Efficient Detection of Productive Intervals in Oil and Gas Reservoirs
- Nicolas Bouffin (BP America) | Jerry L. Jensen (University of Calgary)
- Document ID
- Society of Petroleum Engineers
- Journal of Canadian Petroleum Technology
- Publication Date
- March 2010
- Document Type
- Journal Paper
- 58 - 63
- 2010. Society of Petroleum Engineers
- 5.1.5 Geologic Modeling, 7.2.2 Risk Management Systems, 5.5 Reservoir Simulation, 4.1.2 Separation and Treating, 4.1.5 Processing Equipment, 5.6.2 Core Analysis, 5.1 Reservoir Characterisation, 4.3.4 Scale, 5.6.1 Open hole/cased hole log analysis, 2 Well Completion, 5.5.2 Core Analysis
- cutoff, discriminant, net pay, reduced major axis, regression
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- 538 since 2007
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The utility and evaluation of cutoff values for net pay or net-to-gross determination have been hotly debated topics since the 1950s. There are numerous subtleties to cutoffs, but exactly how the values are calculated has largely been overlooked. Most cutoff users have been content to use a regression line to calculate the cutoff value.
We show that cutoffs obtained using a regression line are likely to be inferior to estimates produced by other methods. When four methods were applied to two field datasets and compared, regression-based porosity cutoffs were between 1 and 2 pu different than the values that give the smallest number of errors. Monte Carlo simulations broadly support the results obtained from the datasets. One method, the "trial-and-error?? method, performed well through most of the tests, reducing errors by 40% from those obtained using the regression line-based cutoff.
All cutoff estimation methods have errors, caused by the imperfect relationships we have between variables, such as porosity and permeability. This study shows we have a choice of methods. Because the better method can be easily applied in spreadsheet software, this should be a valuable addition to the petrophysicist's toolbox.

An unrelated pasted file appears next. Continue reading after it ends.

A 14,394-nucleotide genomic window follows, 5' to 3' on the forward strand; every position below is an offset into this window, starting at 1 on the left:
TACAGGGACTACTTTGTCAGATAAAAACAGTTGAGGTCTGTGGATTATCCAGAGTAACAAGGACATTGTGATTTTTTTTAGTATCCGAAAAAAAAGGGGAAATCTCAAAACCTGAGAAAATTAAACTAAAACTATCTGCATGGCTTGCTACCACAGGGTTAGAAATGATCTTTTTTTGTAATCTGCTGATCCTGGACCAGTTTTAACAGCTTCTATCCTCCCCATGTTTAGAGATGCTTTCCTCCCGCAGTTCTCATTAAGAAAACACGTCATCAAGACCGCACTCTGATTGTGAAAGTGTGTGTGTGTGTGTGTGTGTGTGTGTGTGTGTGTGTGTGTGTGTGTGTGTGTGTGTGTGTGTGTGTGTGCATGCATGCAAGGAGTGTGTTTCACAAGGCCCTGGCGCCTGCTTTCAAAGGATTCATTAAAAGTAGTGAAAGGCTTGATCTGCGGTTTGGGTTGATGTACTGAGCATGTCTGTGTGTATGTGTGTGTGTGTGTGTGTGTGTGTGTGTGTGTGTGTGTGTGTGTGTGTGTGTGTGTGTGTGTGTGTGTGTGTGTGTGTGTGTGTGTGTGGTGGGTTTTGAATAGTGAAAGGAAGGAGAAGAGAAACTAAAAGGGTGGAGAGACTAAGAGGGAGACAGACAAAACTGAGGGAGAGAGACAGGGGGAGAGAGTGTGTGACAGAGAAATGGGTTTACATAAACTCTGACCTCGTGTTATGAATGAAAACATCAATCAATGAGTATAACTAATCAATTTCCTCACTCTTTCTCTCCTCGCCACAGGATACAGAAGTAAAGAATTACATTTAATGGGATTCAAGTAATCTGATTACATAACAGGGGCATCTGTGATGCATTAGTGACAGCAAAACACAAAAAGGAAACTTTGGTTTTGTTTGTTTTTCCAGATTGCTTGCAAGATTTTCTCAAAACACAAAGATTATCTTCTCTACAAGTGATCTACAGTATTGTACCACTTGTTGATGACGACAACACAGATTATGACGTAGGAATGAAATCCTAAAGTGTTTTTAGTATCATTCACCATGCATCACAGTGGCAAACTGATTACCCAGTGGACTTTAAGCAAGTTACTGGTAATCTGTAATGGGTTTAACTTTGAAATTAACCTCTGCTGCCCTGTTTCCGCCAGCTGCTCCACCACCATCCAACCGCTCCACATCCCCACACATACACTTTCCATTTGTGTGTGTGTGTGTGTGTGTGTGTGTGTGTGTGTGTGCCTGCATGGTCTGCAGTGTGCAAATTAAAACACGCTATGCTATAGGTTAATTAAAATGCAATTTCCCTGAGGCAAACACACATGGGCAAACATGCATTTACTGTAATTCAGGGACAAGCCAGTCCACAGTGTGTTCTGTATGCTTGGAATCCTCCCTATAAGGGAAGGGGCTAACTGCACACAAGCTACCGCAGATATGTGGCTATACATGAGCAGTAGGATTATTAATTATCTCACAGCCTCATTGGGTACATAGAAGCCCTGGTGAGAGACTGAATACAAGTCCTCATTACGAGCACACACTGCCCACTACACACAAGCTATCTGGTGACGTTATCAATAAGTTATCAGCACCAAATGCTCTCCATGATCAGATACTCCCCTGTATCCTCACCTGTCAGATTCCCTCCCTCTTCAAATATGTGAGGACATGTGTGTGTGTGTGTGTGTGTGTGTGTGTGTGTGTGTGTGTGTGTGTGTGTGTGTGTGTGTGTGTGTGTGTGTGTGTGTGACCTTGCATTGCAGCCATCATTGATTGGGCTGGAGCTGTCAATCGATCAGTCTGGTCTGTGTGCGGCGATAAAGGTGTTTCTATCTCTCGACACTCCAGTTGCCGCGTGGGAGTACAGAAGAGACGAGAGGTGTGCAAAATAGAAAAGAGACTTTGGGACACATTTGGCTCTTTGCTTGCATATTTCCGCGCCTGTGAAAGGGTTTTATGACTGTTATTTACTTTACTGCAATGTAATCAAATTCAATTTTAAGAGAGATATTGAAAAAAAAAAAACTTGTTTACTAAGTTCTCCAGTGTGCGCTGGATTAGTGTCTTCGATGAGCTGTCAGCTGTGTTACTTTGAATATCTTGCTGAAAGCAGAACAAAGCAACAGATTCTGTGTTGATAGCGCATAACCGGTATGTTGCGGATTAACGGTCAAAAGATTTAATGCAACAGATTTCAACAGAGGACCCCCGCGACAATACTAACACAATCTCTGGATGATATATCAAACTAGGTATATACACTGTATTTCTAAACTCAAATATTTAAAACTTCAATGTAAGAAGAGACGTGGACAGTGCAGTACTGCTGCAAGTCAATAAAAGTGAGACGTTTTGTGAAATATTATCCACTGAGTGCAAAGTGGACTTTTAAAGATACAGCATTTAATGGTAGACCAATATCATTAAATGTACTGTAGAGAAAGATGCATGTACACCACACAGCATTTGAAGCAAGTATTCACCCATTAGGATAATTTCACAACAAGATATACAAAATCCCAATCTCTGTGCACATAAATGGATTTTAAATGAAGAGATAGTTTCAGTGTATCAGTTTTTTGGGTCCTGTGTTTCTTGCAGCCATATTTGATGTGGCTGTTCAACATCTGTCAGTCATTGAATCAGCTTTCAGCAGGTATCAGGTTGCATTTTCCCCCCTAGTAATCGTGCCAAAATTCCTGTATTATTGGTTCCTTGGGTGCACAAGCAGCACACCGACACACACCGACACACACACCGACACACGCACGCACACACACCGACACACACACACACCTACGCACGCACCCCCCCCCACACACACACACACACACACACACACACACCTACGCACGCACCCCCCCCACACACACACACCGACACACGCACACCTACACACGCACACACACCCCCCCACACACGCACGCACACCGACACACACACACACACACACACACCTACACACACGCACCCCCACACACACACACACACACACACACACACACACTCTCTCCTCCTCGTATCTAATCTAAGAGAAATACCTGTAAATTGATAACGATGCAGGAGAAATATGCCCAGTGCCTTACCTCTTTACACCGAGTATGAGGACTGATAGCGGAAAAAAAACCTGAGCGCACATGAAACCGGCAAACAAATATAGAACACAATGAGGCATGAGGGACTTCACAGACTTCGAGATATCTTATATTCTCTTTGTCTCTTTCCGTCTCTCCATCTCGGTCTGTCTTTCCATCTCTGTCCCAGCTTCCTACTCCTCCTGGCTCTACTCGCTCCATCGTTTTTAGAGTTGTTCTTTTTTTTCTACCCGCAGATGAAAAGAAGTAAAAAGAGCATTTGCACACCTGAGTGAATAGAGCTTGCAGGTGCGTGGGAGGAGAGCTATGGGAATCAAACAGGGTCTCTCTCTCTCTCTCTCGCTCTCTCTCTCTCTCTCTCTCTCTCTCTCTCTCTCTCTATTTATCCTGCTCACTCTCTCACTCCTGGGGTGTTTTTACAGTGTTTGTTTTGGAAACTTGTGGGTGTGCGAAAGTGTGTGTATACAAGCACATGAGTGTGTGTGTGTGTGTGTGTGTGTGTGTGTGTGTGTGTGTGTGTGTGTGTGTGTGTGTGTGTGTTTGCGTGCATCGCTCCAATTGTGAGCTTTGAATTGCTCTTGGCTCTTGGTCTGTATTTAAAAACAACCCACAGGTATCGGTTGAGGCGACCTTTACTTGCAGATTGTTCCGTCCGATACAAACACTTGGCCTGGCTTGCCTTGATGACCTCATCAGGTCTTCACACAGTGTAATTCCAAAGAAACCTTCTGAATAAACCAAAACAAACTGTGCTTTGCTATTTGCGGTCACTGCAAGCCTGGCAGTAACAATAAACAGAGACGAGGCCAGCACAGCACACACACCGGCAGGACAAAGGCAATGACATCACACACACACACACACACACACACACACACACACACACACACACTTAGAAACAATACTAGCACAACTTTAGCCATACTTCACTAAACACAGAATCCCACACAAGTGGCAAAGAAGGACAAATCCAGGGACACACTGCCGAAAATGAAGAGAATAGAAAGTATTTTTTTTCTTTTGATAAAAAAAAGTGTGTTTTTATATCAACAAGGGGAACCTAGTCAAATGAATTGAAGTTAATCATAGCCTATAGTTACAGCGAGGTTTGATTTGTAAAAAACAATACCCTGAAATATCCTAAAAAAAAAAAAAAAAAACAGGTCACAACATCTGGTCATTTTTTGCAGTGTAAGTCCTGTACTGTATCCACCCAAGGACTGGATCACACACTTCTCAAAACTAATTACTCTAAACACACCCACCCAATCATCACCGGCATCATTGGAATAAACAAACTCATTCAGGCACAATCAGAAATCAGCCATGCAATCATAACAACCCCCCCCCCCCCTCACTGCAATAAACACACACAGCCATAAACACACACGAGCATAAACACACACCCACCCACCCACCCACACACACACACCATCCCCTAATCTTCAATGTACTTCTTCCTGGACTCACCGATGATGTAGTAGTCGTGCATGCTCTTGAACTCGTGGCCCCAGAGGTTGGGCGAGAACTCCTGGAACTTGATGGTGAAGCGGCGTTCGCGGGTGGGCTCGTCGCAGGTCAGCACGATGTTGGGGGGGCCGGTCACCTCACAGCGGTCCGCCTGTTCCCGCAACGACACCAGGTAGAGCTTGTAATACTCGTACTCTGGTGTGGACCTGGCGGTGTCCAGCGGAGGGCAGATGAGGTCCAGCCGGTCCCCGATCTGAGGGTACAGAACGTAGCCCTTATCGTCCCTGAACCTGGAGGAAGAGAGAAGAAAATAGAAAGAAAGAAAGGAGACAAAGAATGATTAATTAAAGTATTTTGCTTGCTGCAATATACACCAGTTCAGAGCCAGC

Net pay (NP) may be defined as any interval containing economically producible hydrocarbon using a specific production method. This represents the portion of the reservoir that contains sufficient porosity, permeability and hydrocarbons for economic exploitation. NP can be interpreted as an effective thickness that is pertinent to identification of flow units and target intervals for well completions and stimulation programs [Worthington and Cosentino(1)]. The associated net-to-gross ratio (NGR) corresponds to the proportion of the total or gross thickness, which is composed of net pay.
Numerous papers have reviewed and proposed methods for NP and NGR determination. Snyder(2) covers many of the methods in use up to the early 1970s, which used the self-potential (SP) or gamma ray (GR) logs and core analysis. More recent proposals include using capillary pressure [Vavra et al.(3)], probe permeameter measurements [Flølo et al.(4)] and percolation modelling [Li et al.(5)]. Of the large variety of possible methods, one approach is much more commonly discussed than any other. This method involves defining threshold values (or cutoffs) for the characteristics of interest and their surrogates. These limiting values are designed to define those rock intervals that show potential to contribute significantly to economic hydrocarbon production.
|File Size||2 MB||Number of Pages||6|
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